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Surface Elevation Change

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Surface elevation changes (SECs) of an ice sheet are directly linked to the atmospheric forcing and hence climate changes. The SEC reflect the vertical component of ice sheet mass balance. SEC will be derived from radar data, and therefore the product will be the elevation change of the reflecting surface rather than the snow surface, depending on the application of a suitable backscatter parameter or not.

Thanks to a succession of ESA satellite missions starting with ERS-1 in 1992 and continuing with CryoSat-2, satellite altimetry provides the longest unbroken record of ice sheet mass balance from all geodetic techniques. Altimeter measurements of elevation change are extremely precise, because they require only modest adjustments to account for sensor drift, changes in the satellite attitude, atmospheric attenuation, and movements of Earth's surface. The Antarctic_Ice_Sheet_cci project will produce a continuous monthly time series of surface elevation change measured using over 25 years of radar altimetry satellites including ERS-1/2, ENVISAT, CryoSat-2 and in the future, Sentinel-3.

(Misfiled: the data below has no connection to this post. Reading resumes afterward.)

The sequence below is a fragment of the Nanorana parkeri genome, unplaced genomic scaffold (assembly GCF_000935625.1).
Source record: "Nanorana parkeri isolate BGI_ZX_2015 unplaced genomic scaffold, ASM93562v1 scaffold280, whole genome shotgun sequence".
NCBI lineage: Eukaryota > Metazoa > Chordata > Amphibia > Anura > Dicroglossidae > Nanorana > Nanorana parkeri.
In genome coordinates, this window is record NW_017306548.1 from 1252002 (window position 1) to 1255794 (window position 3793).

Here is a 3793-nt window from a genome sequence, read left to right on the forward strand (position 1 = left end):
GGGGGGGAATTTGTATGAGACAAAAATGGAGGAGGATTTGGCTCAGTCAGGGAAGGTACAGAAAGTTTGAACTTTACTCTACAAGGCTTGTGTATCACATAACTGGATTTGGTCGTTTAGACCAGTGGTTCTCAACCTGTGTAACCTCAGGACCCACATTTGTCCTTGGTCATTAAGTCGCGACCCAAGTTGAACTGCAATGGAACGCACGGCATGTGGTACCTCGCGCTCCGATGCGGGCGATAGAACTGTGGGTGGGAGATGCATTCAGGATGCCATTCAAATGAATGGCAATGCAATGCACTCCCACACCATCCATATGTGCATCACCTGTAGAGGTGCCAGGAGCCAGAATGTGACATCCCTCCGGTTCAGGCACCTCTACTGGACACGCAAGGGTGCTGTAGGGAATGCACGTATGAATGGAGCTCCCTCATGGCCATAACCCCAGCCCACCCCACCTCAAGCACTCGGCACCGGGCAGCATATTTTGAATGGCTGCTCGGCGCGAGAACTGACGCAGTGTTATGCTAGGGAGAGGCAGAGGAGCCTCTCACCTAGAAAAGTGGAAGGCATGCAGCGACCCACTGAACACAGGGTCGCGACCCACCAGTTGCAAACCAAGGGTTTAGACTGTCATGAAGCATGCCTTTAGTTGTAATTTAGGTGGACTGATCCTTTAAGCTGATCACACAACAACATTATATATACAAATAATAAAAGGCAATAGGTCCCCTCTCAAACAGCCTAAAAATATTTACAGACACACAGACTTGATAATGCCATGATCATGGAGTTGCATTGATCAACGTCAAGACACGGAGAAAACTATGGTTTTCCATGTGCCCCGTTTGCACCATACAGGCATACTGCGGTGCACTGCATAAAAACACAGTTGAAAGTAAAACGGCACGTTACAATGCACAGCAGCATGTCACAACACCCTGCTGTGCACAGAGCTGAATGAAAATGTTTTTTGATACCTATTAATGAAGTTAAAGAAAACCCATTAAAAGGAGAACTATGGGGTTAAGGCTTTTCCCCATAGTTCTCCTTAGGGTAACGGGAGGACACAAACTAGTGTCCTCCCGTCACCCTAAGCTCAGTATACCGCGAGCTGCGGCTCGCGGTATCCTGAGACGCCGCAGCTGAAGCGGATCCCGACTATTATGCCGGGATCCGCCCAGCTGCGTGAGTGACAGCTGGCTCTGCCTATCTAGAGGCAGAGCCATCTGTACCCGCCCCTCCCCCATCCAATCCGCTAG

Surface elevation change measured by CryoSat-2 from 2010 to 2014 (McMillan et al., 2014)

SEC products are provided on the UK CPOM Data Portal: Access to SEC CCI product downloads is granted after a simple user registration step and site login.